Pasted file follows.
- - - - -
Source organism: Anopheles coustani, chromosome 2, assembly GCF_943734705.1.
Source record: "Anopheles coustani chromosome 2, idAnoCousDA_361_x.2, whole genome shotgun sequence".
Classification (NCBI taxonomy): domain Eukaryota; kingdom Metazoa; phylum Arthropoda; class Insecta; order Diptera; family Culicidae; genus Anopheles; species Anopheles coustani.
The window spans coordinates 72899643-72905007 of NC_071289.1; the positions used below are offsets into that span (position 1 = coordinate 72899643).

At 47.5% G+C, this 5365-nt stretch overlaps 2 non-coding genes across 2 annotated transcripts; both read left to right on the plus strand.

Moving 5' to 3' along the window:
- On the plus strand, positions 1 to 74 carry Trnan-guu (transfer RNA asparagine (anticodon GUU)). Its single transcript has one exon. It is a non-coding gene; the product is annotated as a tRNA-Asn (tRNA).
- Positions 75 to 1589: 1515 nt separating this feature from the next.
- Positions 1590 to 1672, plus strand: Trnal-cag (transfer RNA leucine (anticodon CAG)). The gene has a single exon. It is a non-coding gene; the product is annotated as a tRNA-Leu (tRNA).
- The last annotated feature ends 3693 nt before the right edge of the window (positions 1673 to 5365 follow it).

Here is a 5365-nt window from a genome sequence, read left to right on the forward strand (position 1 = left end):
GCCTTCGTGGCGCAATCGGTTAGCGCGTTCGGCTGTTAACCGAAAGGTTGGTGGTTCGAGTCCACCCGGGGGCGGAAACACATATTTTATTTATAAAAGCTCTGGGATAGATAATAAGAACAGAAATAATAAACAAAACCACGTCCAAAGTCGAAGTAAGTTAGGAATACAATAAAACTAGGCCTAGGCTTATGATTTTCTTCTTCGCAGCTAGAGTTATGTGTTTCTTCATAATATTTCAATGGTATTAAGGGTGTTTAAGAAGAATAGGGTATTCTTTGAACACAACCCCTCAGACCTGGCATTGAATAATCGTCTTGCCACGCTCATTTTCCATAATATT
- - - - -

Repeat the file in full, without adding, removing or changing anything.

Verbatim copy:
Source organism: Anopheles coustani, chromosome 2, assembly GCF_943734705.1.
Source record: "Anopheles coustani chromosome 2, idAnoCousDA_361_x.2, whole genome shotgun sequence".
Classification (NCBI taxonomy): domain Eukaryota; kingdom Metazoa; phylum Arthropoda; class Insecta; order Diptera; family Culicidae; genus Anopheles; species Anopheles coustani.
The window spans coordinates 72899643-72905007 of NC_071289.1; the positions used below are offsets into that span (position 1 = coordinate 72899643).

At 47.5% G+C, this 5365-nt stretch overlaps 2 non-coding genes across 2 annotated transcripts; both read left to right on the plus strand.

Moving 5' to 3' along the window:
- On the plus strand, positions 1 to 74 carry Trnan-guu (transfer RNA asparagine (anticodon GUU)). Its single transcript has one exon. It is a non-coding gene; the product is annotated as a tRNA-Asn (tRNA).
- Positions 75 to 1589: 1515 nt separating this feature from the next.
- Positions 1590 to 1672, plus strand: Trnal-cag (transfer RNA leucine (anticodon CAG)). The gene has a single exon. It is a non-coding gene; the product is annotated as a tRNA-Leu (tRNA).
- The last annotated feature ends 3693 nt before the right edge of the window (positions 1673 to 5365 follow it).

Here is a 5365-nt window from a genome sequence, read left to right on the forward strand (position 1 = left end):
GCCTTCGTGGCGCAATCGGTTAGCGCGTTCGGCTGTTAACCGAAAGGTTGGTGGTTCGAGTCCACCCGGGGGCGGAAACACATATTTTATTTATAAAAGCTCTGGGATAGATAATAAGAACAGAAATAATAAACAAAACCACGTCCAAAGTCGAAGTAAGTTAGGAATACAATAAAACTAGGCCTAGGCTTATGATTTTCTTCTTCGCAGCTAGAGTTATGTGTTTCTTCATAATATTTCAATGGTATTAAGGGTGTTTAAGAAGAATAGGGTATTCTTTGAACACAACCCCTCAGACCTGGCATTGAATAATCGTCTTGCCACGCTCATTTTCCATAATATT